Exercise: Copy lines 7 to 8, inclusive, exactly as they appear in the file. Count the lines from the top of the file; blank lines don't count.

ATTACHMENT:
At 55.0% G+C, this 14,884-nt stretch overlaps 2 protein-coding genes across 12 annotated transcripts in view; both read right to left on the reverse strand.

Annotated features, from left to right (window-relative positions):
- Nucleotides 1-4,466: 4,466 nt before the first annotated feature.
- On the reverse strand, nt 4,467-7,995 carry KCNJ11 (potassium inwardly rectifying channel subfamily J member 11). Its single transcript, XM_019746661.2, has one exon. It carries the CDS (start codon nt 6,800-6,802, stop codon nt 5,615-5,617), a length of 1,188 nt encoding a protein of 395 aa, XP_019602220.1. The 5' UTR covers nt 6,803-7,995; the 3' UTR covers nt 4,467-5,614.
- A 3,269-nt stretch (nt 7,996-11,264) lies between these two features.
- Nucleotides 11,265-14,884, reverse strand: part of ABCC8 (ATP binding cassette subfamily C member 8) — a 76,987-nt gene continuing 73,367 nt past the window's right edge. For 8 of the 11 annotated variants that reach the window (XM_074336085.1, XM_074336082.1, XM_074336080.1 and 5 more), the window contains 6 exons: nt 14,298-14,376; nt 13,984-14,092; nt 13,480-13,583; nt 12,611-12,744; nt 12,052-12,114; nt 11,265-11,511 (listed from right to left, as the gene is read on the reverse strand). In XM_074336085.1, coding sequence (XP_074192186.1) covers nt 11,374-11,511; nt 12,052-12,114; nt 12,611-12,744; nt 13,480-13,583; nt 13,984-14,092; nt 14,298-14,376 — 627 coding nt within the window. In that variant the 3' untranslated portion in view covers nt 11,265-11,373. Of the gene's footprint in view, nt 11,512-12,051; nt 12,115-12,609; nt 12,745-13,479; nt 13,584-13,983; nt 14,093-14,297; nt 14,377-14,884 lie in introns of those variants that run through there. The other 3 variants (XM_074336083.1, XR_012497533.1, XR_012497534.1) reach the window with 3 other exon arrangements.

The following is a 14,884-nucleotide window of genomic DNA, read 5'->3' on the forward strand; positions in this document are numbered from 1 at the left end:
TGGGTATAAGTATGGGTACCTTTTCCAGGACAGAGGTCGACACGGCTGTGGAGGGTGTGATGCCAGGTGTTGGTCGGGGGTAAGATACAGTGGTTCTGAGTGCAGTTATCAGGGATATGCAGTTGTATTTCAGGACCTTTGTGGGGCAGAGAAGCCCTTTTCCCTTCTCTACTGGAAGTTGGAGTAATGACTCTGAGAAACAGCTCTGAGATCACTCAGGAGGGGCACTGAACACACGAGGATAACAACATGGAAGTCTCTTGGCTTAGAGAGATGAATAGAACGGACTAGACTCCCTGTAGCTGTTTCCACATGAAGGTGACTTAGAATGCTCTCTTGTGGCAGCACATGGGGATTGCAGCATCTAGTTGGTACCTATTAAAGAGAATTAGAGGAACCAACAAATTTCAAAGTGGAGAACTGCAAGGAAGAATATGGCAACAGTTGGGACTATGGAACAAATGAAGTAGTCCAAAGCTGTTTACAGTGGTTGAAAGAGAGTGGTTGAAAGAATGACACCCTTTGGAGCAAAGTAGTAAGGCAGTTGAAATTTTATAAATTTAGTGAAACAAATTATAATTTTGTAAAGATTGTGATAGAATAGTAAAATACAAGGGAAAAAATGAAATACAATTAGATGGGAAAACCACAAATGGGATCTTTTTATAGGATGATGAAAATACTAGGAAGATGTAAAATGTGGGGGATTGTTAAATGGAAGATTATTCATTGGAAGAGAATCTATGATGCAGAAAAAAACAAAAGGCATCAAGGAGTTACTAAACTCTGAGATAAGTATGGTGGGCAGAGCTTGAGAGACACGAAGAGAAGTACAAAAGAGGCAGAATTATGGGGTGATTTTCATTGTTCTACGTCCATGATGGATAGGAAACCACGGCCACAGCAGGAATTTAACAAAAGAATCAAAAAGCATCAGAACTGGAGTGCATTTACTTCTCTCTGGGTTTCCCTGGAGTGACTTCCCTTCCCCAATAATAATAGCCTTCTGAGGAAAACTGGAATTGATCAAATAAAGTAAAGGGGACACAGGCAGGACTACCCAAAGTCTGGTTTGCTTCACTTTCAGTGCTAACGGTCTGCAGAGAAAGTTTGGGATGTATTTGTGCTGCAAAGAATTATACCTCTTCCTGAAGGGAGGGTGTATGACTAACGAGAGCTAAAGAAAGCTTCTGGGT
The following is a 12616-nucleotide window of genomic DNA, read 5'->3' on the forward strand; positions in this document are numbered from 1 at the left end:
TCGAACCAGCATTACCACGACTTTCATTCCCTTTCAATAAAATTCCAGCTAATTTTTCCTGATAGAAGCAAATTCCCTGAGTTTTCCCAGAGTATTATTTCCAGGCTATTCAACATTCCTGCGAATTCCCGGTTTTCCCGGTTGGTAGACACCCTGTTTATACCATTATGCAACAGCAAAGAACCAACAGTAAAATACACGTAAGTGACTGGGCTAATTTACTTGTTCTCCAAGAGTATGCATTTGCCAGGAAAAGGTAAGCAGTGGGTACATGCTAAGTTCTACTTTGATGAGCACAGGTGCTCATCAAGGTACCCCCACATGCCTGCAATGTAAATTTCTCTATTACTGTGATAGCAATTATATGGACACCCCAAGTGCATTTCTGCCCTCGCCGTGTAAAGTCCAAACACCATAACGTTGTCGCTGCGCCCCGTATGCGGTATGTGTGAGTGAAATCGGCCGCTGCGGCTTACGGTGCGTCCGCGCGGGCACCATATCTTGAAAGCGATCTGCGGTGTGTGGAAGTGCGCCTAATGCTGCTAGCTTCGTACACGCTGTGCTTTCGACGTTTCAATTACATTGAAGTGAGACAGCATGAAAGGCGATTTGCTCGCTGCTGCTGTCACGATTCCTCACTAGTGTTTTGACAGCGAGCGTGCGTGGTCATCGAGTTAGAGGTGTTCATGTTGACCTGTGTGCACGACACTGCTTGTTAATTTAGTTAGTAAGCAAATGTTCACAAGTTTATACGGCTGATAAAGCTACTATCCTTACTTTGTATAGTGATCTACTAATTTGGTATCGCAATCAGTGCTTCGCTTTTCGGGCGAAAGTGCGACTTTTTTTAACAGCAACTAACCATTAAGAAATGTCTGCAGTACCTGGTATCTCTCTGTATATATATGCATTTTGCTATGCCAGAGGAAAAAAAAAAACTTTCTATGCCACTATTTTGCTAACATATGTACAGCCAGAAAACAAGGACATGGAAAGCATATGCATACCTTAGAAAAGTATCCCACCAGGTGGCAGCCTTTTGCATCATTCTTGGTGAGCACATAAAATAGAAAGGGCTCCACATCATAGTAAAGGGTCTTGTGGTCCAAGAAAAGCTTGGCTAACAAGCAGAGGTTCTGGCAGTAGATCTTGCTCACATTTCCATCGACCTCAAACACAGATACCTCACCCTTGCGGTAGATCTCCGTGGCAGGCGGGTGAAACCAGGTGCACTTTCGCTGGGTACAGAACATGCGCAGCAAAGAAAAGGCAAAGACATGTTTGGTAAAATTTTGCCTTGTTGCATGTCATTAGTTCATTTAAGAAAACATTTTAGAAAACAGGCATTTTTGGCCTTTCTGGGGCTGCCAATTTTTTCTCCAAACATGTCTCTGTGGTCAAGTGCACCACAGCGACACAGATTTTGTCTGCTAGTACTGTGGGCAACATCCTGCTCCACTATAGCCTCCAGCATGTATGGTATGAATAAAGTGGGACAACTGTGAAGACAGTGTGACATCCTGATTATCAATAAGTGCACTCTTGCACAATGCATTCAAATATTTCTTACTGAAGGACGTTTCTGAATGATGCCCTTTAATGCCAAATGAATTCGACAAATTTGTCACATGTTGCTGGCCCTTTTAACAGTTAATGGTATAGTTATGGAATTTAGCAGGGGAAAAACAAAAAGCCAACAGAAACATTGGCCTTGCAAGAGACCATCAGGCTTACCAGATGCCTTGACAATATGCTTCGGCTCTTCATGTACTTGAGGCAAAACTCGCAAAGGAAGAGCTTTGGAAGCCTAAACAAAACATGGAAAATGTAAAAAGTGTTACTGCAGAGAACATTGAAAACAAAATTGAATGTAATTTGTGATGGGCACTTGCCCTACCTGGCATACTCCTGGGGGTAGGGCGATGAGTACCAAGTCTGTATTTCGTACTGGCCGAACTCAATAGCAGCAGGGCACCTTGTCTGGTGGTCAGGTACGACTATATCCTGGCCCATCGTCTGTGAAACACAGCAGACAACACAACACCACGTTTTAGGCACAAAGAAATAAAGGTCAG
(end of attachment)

The following is a 14,884-nucleotide window of genomic DNA, read 5'->3' on the forward strand; positions in this document are numbered from 1 at the left end:
TGGGTATAAGTATGGGTACCTTTTCCAGGACAGAGGTCGACACGGCTGTGGAGGGTGTGATGCCAGGTGTTGGTCGGGGGTAAGATACAGTGGTTCTGAGTGCAGTTATCAGGGATATGCAGTTGTATTTCAGGACCTTTGTGGGGCAGAGAAGCCCTTTTCCCTTCTCTACTGGAAGTTGGAGTAATGACTCTGAGAAACAGCTCTGAGATCACTCAGGAGGGGCACTGAACACACGAGGATAACAACATGGAAGTCTCTTGGCTTAGAGAGATGAATAGAACGGACTAGACTCCCTGTAGCTGTTTCCACATGAAGGTGACTTAGAATGCTCTCTTGTGGCAGCACATGGGGATTGCAGCATCTAGTTGGTACCTATTAAAGAGAATTAGAGGAACCAACAAATTTCAAAGTGGAGAACTGCAAGGAAGAATATGGCAACAGTTGGGACTATGGAACAAATGAAGTAGTCCAAAGCTGTTTACAGTGGTTGAAAGAGAGTGGTTGAAAGAATGACACCCTTTGGAGCAAAGTAGTAAGGCAGTTGAAATTTTATAAATTTAGTGAAACAAATTATAATTTTGTAAAGATTGTGATAGAATAGTAAAATACAAGGGAAAAAATGAAATACAATTAGATGGGAAAACCACAAATGGGATCTTTTTATAGGATGATGAAAATACTAGGAAGATGTAAAATGTGGGGGATTGTTAAATGGAAGATTATTCATTGGAAGAGAATCTATGATGCAGAAAAAAACAAAAGGCATCAAGGAGTTACTAAACTCTGAGATAAGTATGGTGGGCAGAGCTTGAGAGACACGAAGAGAAGTACAAAAGAGGCAGAATTATGGGGTGATTTTCATTGTTCTACGTCCATGATGGATAGGAAACCACGGCCACAGCAGGAATTTAACAAAAGAATCAAAAAGCATCAGAACTGGAGTGCATTTACTTCTCTCTGGGTTTCCCTGGAGTGACTTCCCTTCCCCAATAATAATAGCCTTCTGAGGAAAACTGGAATTGATCAAATAAAGTAAAGGGGACACAGGCAGGACTACCCAAAGTCTGGTTTGCTTCACTTTCAGTGCTAACGGTCTGCAGAGAAAGTTTGGGATGTATTTGTGCTGCAAAGAATTATACCTCTTCCTGAAGGGAGGGTGTATGACTAACGAGAGCTAAAGAAAGCTTCTGGGT